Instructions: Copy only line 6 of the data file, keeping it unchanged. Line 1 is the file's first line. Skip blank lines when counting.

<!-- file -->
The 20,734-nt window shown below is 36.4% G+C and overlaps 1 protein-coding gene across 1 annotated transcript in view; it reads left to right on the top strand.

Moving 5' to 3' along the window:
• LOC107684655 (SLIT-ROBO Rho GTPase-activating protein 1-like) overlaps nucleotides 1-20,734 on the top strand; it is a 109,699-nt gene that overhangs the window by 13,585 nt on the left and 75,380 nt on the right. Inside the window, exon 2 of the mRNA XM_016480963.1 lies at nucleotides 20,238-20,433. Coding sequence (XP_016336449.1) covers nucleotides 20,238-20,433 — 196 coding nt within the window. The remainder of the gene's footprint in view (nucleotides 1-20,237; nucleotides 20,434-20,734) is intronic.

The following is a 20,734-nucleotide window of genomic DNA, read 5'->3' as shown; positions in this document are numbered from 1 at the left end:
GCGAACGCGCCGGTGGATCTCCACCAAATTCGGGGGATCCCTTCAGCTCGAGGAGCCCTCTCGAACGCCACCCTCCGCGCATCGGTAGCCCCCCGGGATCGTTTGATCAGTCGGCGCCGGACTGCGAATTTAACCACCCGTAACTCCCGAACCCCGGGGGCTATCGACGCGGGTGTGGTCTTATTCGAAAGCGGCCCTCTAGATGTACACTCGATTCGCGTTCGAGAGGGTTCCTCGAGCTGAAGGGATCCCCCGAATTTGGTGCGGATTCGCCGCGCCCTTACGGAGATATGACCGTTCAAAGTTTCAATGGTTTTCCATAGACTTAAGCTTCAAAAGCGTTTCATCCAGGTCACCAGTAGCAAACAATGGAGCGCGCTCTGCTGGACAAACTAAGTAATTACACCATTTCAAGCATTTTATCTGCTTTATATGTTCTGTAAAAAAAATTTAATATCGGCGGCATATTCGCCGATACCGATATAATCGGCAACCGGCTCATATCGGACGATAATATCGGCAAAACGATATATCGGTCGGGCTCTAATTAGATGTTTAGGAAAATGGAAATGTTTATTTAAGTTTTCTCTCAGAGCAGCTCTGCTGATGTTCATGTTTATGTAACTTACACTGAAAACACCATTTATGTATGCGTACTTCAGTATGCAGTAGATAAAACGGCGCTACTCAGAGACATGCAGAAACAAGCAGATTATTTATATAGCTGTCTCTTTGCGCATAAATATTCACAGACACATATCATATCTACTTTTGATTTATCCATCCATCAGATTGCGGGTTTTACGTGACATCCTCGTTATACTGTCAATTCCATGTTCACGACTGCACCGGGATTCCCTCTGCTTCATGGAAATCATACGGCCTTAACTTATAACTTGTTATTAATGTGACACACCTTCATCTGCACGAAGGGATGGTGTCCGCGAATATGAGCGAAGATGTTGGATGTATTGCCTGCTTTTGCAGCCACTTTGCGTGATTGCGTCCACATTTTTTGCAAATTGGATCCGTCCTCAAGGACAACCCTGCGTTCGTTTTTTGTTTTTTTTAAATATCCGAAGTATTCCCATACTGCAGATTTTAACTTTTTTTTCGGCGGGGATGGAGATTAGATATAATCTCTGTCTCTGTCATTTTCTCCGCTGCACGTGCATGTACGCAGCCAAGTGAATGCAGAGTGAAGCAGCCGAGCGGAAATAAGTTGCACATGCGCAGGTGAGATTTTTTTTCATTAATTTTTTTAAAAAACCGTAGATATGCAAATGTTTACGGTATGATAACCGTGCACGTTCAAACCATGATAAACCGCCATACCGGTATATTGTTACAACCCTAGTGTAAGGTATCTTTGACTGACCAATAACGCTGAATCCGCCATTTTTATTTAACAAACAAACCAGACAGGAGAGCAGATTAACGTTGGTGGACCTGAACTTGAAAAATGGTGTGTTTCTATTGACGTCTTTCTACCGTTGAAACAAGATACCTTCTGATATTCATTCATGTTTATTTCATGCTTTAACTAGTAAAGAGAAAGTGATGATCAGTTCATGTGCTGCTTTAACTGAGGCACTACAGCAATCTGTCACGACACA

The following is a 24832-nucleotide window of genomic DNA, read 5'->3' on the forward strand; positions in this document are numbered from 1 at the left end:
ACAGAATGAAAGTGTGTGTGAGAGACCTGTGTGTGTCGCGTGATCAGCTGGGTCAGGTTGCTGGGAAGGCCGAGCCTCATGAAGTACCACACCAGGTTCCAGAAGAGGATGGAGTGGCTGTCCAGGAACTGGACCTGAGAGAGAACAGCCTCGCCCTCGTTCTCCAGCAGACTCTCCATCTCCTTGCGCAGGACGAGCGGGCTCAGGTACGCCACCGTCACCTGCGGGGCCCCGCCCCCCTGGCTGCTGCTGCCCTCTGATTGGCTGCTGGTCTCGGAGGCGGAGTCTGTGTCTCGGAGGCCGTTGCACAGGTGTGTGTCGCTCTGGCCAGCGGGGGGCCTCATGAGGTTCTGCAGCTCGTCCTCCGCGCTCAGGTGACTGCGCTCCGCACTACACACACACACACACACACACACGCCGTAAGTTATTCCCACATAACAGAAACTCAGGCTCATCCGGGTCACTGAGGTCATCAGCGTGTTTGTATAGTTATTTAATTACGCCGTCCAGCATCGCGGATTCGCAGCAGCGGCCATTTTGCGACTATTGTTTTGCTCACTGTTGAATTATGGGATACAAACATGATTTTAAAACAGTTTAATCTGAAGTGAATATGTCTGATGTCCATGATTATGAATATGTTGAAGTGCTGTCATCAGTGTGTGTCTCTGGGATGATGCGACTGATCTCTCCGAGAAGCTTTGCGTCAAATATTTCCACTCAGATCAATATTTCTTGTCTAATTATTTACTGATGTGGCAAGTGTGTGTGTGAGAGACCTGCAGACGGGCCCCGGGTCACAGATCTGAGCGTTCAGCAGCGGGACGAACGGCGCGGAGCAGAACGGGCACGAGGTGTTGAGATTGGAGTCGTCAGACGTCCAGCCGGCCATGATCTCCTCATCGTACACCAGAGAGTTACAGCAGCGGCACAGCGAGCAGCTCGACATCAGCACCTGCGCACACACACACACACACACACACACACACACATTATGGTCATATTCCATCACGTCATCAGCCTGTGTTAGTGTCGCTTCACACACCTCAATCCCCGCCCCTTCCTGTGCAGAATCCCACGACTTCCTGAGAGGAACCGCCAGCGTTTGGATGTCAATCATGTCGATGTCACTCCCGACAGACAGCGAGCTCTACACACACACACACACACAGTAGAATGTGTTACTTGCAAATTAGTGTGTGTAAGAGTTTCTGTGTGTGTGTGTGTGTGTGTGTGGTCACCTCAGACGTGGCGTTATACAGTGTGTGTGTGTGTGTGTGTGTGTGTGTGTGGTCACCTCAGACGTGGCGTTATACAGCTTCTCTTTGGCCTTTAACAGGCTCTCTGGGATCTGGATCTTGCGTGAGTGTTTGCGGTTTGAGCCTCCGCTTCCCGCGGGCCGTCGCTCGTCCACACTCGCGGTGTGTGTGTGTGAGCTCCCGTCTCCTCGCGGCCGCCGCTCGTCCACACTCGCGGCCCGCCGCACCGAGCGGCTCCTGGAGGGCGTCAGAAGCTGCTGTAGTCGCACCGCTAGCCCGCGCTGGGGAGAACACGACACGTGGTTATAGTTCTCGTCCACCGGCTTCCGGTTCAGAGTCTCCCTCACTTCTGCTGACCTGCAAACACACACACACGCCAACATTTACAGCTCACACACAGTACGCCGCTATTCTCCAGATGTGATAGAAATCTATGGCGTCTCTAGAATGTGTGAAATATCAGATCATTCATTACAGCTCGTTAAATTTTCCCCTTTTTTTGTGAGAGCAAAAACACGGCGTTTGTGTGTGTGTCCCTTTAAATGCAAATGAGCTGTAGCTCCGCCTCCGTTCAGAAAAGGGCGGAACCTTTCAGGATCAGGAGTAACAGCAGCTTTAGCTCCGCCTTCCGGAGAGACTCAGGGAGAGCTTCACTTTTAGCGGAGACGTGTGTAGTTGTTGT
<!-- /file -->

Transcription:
The following is a 24832-nucleotide window of genomic DNA, read 5'->3' on the forward strand; positions in this document are numbered from 1 at the left end: